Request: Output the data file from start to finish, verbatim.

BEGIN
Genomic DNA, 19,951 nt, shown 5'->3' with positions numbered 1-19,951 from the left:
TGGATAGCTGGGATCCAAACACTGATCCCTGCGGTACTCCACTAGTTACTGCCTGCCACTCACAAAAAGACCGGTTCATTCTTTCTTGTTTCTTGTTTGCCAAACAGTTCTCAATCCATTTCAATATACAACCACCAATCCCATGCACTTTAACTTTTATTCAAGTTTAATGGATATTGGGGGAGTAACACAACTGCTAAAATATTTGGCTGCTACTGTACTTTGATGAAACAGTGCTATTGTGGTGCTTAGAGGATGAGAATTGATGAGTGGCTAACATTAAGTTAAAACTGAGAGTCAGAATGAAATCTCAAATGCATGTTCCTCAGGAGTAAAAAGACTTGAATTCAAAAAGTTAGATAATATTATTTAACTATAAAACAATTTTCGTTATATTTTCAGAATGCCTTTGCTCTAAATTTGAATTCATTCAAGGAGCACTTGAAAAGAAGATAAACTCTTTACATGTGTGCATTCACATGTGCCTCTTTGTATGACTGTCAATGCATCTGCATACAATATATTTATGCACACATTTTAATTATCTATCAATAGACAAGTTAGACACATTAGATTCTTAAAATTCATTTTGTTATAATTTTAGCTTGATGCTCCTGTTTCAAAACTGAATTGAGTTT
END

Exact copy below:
Genomic DNA, 19,951 nt, shown 5'->3' with positions numbered 1-19,951 from the left:
TGGATAGCTGGGATCCAAACACTGATCCCTGCGGTACTCCACTAGTTACTGCCTGCCACTCACAAAAAGACCGGTTCATTCTTTCTTGTTTCTTGTTTGCCAAACAGTTCTCAATCCATTTCAATATACAACCACCAATCCCATGCACTTTAACTTTTATTCAAGTTTAATGGATATTGGGGGAGTAACACAACTGCTAAAATATTTGGCTGCTACTGTACTTTGATGAAACAGTGCTATTGTGGTGCTTAGAGGATGAGAATTGATGAGTGGCTAACATTAAGTTAAAACTGAGAGTCAGAATGAAATCTCAAATGCATGTTCCTCAGGAGTAAAAAGACTTGAATTCAAAAAGTTAGATAATATTATTTAACTATAAAACAATTTTCGTTATATTTTCAGAATGCCTTTGCTCTAAATTTGAATTCATTCAAGGAGCACTTGAAAAGAAGATAAACTCTTTACATGTGTGCATTCACATGTGCCTCTTTGTATGACTGTCAATGCATCTGCATACAATATATTTATGCACACATTTTAATTATCTATCAATAGACAAGTTAGACACATTAGATTCTTAAAATTCATTTTGTTATAATTTTAGCTTGATGCTCCTGTTTCAAAACTGAATTGAGTTT